Lost in the furor over what Moscow did or did not do, and what effects it did or did not have, is the broader question of what this incident says about Russian intentions and aims. Just how unusual was it for great powers to interfere in a democracy’s electoral processes, and just how outraged should Americans be by the alleged activities?
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Juliette Kayyem has spent over 15 years managing complex policy initiatives and organizing government responses to major crises in both state and federal government. She is the founder of Kayyem Solutions, LLC, providing strategic advice in technology, risk management, mega-event planning and cybersecurity. Clients comprise a range of companies including Airbnb, Rave Mobile Safety, and the International Centre for Sport Security.
Juliette is currently the Belfer Lecturer in International Security at Harvard Kennedy School and an on-air security analyst for CNN. She also hosts a regular podcast entitled The SCIF for WGBH, Boston’s local NPR station, and her newest book, Security Mom: An Unclassified Guide to Protecting Our Homeland and Your Home, was published in 2016.
Most recently, she was President Obama’s Assistant Secretary for Intergovernmental Affairs at the Department of Homeland Security. There she played a pivotal role in major operations including handling of the H1N1 pandemic and the BP Oil Spill response; she also organized major policy efforts in immigration reform and community resiliency. Before that, she was Massachusetts Governor Deval Patrick’s homeland security advisor guiding regional planning and the state’s first interoperability plan, and overseeing the National Guard.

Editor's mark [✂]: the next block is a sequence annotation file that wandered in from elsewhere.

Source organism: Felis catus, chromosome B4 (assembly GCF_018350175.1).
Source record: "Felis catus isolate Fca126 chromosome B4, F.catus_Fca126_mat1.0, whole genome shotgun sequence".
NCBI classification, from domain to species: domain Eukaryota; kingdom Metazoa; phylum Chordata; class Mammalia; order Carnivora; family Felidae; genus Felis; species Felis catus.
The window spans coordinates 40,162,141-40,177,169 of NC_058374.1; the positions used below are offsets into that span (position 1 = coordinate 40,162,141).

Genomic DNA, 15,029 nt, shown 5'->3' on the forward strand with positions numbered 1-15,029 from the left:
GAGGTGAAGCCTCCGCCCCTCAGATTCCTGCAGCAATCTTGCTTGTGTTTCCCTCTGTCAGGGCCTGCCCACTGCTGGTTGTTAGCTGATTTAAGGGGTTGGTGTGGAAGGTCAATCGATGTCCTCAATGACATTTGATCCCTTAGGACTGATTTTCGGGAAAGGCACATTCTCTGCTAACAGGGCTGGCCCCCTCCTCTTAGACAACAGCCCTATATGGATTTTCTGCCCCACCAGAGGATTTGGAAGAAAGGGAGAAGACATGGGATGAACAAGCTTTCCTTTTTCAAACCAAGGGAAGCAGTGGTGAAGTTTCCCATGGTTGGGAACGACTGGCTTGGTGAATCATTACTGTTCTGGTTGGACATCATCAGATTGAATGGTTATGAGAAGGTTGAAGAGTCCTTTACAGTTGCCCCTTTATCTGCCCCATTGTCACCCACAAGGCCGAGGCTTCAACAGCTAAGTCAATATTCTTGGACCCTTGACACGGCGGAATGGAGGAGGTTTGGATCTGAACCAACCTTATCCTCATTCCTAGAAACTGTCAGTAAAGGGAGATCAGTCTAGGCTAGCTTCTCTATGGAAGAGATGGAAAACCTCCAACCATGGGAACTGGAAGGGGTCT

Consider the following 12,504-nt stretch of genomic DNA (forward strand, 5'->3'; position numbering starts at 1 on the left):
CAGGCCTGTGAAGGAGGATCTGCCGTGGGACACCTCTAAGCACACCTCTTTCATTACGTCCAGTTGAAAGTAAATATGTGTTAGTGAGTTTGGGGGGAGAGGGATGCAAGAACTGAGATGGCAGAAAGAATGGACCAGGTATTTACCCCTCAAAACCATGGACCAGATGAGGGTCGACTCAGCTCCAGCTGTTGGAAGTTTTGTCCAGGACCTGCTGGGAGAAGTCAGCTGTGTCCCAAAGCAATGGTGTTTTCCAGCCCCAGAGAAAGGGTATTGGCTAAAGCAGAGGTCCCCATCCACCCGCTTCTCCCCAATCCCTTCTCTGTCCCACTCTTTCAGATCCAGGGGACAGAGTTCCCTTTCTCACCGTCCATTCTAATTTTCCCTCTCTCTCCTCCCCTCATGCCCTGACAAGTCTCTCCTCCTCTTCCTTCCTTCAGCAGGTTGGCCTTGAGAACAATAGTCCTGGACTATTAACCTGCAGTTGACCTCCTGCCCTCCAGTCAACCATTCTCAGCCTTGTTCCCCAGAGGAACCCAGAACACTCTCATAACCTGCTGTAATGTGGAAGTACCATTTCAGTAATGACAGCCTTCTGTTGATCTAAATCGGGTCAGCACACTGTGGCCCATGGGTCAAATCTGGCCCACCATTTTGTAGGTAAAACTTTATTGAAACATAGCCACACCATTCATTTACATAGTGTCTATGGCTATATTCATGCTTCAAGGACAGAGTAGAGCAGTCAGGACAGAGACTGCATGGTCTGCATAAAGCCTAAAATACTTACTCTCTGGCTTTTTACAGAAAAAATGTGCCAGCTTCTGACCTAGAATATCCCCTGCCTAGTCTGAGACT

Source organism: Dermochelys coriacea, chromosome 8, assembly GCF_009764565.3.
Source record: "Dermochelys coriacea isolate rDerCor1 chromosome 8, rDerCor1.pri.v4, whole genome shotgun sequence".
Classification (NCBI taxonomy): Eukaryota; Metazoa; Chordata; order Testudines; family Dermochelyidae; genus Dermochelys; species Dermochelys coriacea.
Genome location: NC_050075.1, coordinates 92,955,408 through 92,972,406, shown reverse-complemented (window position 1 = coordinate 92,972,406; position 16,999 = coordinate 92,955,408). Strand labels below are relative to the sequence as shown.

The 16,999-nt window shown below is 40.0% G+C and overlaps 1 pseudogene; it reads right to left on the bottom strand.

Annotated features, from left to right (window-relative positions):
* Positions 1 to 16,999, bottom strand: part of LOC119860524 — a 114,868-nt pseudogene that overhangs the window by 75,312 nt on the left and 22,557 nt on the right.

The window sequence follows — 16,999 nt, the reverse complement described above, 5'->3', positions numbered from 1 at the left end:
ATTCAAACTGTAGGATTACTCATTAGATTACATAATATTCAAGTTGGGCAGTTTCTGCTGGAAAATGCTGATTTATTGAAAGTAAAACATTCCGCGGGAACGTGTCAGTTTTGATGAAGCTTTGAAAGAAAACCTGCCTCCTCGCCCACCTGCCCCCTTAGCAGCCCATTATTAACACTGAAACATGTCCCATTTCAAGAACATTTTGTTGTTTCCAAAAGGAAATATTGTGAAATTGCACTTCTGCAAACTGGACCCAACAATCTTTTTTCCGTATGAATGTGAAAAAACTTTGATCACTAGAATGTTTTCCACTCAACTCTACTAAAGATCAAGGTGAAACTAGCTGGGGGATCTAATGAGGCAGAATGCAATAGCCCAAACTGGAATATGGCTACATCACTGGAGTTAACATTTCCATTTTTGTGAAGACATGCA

She has served as a member of the National Commission on Terrorism, a legal advisor to US Attorney General Janet Reno, and a trial attorney and counselor in the Civil Rights Division at the Justice Department. She is the recipient of many government honors, including the Distinguished Public Service Award, the Coast Guard’s highest medal awarded to a civilian. In 2013, she was named the Pulitzer Prize finalist for editorial columns in the Boston Globe focused on ending the Pentagon’s combat exclusion rule against women, a policy that was changed that year.
Juliette is a board member of Mass Inc., the International Centre for Sport Security, and the Red Cross of MA. She is also a member of the Council on Foreign Relations, the Global Cyber Alliance, the Trilateral Commission and DHS Secretary Jeh Johnson’s Homeland Security Advisory Committee.
A graduate of Harvard College and Harvard Law School, and the mother of three children, she is married to First Circuit Court of Appeals Judge David Barron.Last Updated: Jan 6, 2017, 12:57pm